The Words of the Franklin Family

ETF Reflection of the Whole Year

Michael Franklin
October 23, 2002

One year ago I was fresh out of college and about to face the exciting prospect of going to ETF. I wasnít in the best position at that time. My faith was good but I had trouble disciplining myself and living the kind of life I wanted to. ETF didnít scare me but I had very little idea as to what I would have to face. I remember standing up in Sunday service with the other British participants and getting a round of applause for going on ETF.

A year later, it is difficult to summarise everything that happened. I havenít yet had proper time to digest the experience and it will take a while to completely separate from ETF and pick out what Iíve gained. Reflecting on each day can sometimes be hard enough.

When I think back on what we did in the past year, FR sticks in my head the most. Although witnessing took up a longer time period, it doesnít always seem that way. FR was scattered all over the year and it definitely proved a pungent reminder when I needed it. It came along at the right times and provided new chances to gauge my situation.

My first FR day went well. Switzerland is a great place. It is a beautiful and spectacular country and provided comfort when things got tough. I could just stare beyond the houses and be blown away by the mountains and nature. I had done FR before but this was very different. The language was alien to me and I didnít make much effort to change that. After a while, I could realise that language didnít matter that much. If your heart was in it, the people would feel that without necessarily understanding you.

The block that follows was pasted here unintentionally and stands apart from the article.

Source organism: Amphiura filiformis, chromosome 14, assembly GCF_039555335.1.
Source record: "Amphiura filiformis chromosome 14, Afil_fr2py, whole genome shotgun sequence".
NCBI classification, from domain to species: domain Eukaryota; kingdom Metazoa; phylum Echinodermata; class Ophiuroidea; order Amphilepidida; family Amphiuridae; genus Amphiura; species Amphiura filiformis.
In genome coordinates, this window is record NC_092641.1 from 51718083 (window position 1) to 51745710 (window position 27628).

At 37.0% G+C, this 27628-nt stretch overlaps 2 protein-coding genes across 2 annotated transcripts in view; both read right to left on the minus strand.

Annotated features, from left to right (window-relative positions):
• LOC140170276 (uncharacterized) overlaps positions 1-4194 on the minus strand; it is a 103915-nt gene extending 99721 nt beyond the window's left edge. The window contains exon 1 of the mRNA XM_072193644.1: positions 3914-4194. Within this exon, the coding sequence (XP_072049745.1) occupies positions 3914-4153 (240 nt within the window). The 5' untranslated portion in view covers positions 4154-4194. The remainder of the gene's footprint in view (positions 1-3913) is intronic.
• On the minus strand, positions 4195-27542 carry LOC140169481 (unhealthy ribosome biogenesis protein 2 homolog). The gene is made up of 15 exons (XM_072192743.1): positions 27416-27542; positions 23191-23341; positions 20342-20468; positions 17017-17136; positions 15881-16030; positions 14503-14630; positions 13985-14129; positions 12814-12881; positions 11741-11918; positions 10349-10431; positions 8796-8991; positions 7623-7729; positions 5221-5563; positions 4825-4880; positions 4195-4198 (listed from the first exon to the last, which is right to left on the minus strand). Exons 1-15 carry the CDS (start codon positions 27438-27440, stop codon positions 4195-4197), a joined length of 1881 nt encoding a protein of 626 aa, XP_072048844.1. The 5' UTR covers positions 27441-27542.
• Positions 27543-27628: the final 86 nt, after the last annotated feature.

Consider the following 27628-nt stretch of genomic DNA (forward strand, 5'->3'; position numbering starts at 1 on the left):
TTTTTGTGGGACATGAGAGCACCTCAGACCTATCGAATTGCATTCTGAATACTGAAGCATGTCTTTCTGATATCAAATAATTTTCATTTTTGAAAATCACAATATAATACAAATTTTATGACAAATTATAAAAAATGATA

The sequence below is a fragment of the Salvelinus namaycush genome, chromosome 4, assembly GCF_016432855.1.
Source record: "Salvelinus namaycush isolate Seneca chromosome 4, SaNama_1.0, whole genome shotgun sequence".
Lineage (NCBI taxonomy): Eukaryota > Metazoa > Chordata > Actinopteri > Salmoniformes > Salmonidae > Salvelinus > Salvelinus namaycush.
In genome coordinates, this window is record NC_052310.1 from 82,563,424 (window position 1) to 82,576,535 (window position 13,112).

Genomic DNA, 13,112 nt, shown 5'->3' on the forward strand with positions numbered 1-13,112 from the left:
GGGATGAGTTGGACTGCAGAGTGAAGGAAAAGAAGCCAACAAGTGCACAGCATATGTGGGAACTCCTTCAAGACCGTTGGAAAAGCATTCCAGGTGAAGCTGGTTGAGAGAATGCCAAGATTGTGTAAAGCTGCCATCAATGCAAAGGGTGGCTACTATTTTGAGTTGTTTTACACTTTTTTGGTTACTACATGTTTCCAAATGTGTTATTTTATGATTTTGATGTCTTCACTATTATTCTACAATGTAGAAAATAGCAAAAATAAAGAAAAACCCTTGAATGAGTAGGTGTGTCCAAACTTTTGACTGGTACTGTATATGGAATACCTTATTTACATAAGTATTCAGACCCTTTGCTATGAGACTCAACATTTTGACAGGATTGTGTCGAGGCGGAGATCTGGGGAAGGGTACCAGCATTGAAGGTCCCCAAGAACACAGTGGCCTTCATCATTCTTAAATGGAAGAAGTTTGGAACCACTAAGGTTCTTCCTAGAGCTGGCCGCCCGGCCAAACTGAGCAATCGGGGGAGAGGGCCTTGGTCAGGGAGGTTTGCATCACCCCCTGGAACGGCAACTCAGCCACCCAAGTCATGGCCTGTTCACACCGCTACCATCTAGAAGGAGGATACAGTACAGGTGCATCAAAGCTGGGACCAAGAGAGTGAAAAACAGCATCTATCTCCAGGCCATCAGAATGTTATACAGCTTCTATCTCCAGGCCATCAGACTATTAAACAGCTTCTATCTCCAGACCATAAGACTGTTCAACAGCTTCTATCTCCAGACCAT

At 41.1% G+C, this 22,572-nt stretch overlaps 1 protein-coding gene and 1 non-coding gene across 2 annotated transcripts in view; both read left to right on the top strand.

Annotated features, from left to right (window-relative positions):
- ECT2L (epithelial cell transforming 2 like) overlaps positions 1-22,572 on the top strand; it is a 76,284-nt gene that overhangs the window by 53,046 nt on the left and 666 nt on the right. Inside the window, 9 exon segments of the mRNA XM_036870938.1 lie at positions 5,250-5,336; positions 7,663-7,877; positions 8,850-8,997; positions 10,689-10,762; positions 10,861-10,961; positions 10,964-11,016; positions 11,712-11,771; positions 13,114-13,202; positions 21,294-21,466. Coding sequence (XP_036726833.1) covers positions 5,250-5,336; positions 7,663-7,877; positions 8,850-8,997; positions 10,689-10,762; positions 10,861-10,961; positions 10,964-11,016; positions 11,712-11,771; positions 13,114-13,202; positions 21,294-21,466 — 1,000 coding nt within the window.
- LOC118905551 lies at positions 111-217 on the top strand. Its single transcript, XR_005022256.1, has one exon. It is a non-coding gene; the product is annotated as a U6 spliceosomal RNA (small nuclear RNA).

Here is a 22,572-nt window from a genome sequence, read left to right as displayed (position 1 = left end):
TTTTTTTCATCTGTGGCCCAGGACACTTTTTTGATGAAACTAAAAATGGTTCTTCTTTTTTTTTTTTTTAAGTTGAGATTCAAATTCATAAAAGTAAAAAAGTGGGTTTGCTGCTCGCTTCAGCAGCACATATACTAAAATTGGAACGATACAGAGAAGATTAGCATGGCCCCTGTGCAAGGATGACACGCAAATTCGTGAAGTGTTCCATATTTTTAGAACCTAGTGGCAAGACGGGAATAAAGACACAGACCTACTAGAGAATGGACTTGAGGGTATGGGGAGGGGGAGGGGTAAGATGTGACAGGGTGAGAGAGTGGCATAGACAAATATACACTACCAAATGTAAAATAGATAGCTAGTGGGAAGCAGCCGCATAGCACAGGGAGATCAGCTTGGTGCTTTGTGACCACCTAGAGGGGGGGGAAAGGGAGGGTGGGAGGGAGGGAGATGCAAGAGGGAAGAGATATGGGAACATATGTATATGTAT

After a while, I realised that something was wrong as I was struggling heavily with FR. As the team members improved on similar wavelengths, I was progressing on my own chart. My improvement was negligible. My confidence and technique improved during the time but it wasnít reflecting on the goal sheet. I felt bad not just for myself (actually it didnít trouble me too much) but also for everyone else because people were worrying about me and trying to help me out, but nothing seemed to work. I managed to assess myself on my own level and take charge of my own development.

The whole day was spent alone and also due to the van Ďdifficultiesí we experienced, we learnt to be a lot more independent. I didnít rely on anyone to make my experience worthwhile. I tried to push myself in the right ways, set my own conditions and make sure I didnít regret not trying hard enough during the FR period.

On certain days I Ďbroke throughí and got a decent result but the inconsistency I experienced made it hard to feel stable. Every day was different and I could never predict the outcome of any given day.